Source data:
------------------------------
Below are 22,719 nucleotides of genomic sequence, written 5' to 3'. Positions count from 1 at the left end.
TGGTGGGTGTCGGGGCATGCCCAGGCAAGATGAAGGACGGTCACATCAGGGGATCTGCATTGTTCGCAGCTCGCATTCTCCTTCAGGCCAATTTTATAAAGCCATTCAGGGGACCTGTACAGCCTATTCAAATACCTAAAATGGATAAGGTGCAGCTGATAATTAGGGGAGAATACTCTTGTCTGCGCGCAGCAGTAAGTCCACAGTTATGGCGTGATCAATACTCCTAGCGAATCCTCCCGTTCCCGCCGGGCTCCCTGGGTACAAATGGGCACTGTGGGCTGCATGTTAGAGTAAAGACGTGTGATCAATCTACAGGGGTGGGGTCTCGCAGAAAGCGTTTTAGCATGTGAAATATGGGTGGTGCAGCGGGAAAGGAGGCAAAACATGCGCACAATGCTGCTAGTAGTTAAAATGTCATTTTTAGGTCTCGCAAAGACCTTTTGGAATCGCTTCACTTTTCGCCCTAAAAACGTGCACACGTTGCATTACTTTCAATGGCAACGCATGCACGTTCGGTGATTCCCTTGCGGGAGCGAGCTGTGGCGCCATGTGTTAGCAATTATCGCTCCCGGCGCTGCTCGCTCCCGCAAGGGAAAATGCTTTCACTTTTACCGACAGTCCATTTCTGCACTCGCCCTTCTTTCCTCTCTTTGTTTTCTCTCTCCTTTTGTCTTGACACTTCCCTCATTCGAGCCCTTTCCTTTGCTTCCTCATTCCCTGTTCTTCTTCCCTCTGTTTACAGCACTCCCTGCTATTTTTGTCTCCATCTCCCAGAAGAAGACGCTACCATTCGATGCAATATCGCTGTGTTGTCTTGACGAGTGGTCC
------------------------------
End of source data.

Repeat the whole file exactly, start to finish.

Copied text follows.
Below are 22,719 nucleotides of genomic sequence, written 5' to 3'. Positions count from 1 at the left end.
TGGTGGGTGTCGGGGCATGCCCAGGCAAGATGAAGGACGGTCACATCAGGGGATCTGCATTGTTCGCAGCTCGCATTCTCCTTCAGGCCAATTTTATAAAGCCATTCAGGGGACCTGTACAGCCTATTCAAATACCTAAAATGGATAAGGTGCAGCTGATAATTAGGGGAGAATACTCTTGTCTGCGCGCAGCAGTAAGTCCACAGTTATGGCGTGATCAATACTCCTAGCGAATCCTCCCGTTCCCGCCGGGCTCCCTGGGTACAAATGGGCACTGTGGGCTGCATGTTAGAGTAAAGACGTGTGATCAATCTACAGGGGTGGGGTCTCGCAGAAAGCGTTTTAGCATGTGAAATATGGGTGGTGCAGCGGGAAAGGAGGCAAAACATGCGCACAATGCTGCTAGTAGTTAAAATGTCATTTTTAGGTCTCGCAAAGACCTTTTGGAATCGCTTCACTTTTCGCCCTAAAAACGTGCACACGTTGCATTACTTTCAATGGCAACGCATGCACGTTCGGTGATTCCCTTGCGGGAGCGAGCTGTGGCGCCATGTGTTAGCAATTATCGCTCCCGGCGCTGCTCGCTCCCGCAAGGGAAAATGCTTTCACTTTTACCGACAGTCCATTTCTGCACTCGCCCTTCTTTCCTCTCTTTGTTTTCTCTCTCCTTTTGTCTTGACACTTCCCTCATTCGAGCCCTTTCCTTTGCTTCCTCATTCCCTGTTCTTCTTCCCTCTGTTTACAGCACTCCCTGCTATTTTTGTCTCCATCTCCCAGAAGAAGACGCTACCATTCGATGCAATATCGCTGTGTTGTCTTGACGAGTGGTCC